If lawmakers get their way, headmasters at public schools could be employed on a contractual basis which will only be renewed, if the school they head performed well.
Lawmakers are currently debating the impact of under resourced teachers on the quality of education for both primary and secondary schools spiralled a substantial debate between Members of Parliament (MP) earlier this week.
During the discussion, Minister of Information and Communication Technology, Stanley Simataa noted that the long mooted appointment of principals on contracts should be finalised.
Simataa explained that the persistent fears that have been expressed by the teacher unions over the years in terms of this development should as well be addressed.
“We must change the current debilitating culture that permeates the civil service that people are entitled to be employed forever and that we are entitled to our salaries because it is end of the month regardless of whether we have achieved the expected deliverables” said Simataa.
He further highlighted that the culture of delivery across the public service should be resurrected because the performance management system presents the country with golden opportunities to do so.
“Teachers should have the skills and confidence to effectively manage the teaching and learning environment by drawing on pervasive resources occasioned by the development of the digital age” he said.
However in a telephonic interview with The Patriot, Namibia National Teachers Union (NANTU), Secretary General Basilius Haingura’s was not in agreement with Simataa’s contribution to the debate. Haingura stressed that Simataa was missing the point as it would be unfair to only pick a certain category of people in the education sector such as the principals. “I feel they are missing the point because these people are already appointed on permanent basis, which means if they are not delivering national leaders should take them on by holding them accountable” he said.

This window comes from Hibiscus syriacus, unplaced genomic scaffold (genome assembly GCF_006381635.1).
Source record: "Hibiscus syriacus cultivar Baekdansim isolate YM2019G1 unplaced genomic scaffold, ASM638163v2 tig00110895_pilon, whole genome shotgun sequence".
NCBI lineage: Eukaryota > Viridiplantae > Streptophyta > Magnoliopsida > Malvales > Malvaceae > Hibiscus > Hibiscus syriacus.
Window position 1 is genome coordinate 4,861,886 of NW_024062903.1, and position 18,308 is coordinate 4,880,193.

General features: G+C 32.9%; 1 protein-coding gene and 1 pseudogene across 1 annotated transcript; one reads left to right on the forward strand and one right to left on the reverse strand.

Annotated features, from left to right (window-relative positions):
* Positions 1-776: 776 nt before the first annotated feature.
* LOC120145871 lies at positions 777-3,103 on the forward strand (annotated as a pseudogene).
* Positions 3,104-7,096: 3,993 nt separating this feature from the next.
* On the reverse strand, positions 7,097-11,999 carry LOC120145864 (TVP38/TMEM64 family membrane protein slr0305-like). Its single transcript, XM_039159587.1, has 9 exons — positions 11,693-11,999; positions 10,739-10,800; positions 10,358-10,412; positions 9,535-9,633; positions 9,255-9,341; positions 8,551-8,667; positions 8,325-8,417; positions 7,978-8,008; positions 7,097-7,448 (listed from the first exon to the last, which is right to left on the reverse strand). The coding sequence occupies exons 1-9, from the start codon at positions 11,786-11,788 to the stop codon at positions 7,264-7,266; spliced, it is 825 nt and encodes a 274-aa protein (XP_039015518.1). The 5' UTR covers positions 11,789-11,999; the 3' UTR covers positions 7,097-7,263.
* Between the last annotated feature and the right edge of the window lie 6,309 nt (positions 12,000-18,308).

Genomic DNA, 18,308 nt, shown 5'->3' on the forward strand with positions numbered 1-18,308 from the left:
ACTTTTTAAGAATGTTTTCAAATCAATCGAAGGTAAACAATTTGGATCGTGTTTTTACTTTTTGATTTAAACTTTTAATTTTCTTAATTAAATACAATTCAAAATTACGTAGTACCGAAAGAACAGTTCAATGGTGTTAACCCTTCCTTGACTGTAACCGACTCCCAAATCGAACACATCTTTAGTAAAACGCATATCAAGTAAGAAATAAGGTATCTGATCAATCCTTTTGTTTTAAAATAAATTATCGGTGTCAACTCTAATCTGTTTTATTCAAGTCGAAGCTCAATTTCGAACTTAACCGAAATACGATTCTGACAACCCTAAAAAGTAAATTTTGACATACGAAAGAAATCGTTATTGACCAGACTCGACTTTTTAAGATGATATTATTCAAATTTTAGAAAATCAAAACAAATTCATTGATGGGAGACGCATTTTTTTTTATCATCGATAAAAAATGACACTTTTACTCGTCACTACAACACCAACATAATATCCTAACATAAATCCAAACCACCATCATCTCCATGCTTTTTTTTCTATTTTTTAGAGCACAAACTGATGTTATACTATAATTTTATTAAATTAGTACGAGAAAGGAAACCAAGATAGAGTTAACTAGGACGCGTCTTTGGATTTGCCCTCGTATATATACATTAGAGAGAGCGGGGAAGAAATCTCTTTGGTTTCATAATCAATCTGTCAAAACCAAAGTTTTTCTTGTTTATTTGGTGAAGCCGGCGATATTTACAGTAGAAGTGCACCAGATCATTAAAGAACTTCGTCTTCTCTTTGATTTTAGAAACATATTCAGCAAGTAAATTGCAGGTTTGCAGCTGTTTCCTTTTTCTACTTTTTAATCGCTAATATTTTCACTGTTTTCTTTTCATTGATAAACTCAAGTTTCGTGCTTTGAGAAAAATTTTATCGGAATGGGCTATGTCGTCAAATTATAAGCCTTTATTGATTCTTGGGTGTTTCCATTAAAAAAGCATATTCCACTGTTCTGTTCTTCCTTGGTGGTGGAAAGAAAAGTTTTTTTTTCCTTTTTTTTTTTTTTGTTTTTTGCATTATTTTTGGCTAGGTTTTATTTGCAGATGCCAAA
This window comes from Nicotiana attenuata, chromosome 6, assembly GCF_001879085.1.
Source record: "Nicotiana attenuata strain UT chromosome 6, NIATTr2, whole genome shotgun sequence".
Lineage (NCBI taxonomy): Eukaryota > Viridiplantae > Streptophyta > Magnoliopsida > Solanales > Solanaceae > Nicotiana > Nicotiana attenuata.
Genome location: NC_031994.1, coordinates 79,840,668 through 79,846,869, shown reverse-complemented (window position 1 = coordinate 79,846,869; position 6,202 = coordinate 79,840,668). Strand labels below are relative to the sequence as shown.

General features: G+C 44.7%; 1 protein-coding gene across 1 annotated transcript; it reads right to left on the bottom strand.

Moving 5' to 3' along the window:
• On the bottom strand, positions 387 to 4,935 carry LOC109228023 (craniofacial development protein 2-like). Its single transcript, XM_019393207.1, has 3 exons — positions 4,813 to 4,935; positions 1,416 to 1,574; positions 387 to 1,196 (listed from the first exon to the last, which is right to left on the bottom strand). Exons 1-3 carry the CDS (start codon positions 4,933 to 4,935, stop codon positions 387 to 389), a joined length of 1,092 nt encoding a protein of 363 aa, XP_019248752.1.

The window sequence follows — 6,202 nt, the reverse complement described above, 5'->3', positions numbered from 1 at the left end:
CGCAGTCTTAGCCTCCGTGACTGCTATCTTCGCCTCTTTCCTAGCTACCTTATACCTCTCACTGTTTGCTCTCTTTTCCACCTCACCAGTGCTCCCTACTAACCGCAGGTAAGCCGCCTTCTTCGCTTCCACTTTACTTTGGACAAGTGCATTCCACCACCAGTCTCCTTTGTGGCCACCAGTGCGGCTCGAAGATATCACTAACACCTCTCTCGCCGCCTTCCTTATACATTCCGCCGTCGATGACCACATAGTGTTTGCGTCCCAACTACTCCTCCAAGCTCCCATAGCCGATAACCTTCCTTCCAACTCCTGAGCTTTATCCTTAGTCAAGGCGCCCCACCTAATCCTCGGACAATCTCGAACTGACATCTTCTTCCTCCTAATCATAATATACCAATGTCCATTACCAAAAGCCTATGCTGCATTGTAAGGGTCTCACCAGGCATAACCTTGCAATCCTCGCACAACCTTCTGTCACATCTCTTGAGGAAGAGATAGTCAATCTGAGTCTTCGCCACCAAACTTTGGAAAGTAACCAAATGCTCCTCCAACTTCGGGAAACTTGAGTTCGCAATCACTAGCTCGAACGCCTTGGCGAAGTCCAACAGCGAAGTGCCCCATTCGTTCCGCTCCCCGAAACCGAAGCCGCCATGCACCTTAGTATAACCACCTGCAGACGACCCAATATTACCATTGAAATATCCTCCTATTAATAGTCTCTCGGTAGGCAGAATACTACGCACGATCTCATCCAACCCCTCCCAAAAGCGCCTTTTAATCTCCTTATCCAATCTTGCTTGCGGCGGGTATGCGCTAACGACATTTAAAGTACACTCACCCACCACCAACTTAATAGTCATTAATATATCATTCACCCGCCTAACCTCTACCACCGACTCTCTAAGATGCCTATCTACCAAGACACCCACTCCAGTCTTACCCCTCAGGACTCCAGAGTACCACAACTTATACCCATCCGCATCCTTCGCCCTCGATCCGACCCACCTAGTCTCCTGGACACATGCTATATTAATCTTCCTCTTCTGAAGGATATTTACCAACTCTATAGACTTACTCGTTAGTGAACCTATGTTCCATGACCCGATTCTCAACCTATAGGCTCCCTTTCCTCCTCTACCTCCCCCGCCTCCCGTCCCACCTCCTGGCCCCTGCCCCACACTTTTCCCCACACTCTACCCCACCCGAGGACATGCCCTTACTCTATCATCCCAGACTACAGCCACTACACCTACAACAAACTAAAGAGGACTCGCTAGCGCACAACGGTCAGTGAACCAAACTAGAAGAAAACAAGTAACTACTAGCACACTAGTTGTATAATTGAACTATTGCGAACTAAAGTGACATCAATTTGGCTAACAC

Haingura highlighted that for headmasters to be employed on a contract basis, the Public Service Act should be changed in order to accommodate everyone.
“Everyone should now be appointed on contract and not only the principals, then only will it be a reasonable practice” noted Haingura. He further explained that there are many factors involved which do not only point towards principals as far as school performance is concerned.
The Executive Chairman of the Public Service Commission, Markus Kampungu did not comment on the matter when approached.
“It is difficult for me to comment as I was not present nor was I aware of it[the debate], which is why I am not able to draw a conclusion. But what I can say is that the issue of placing principals on contract is a difficult one as there are many issues that need to be considered” noted Kampungu.
Kampungu stressed that a contract alone would not determine whether a person will perform or not perform because there are many people employed on contract-not only in the public sector but in the private sector as well-yet in some cases the performance is not up to standard.
“A contract alone does not give you a fair assessment on whether people will perform or not perform. The system will have to change but note that changing systems from contract to permanent it is not new in the public service” he said Kampungu.
During the debate, Swapo MP Sophia Swartz noted that shifting blame breeds contention and defensiveness and takes the focus away from what’s important which is the children.
“The culture of shifting blame in the education sector is affecting the quality of education and it should be stopped” stressed Swartz. She further added that the Ministry of Education, Arts and Culture alone is not responsible for the success or failure of the education system. “We are all collectively responsible for it. That includes the Minister of Education, the parents, the teachers as well as the national leaders” said Swartz.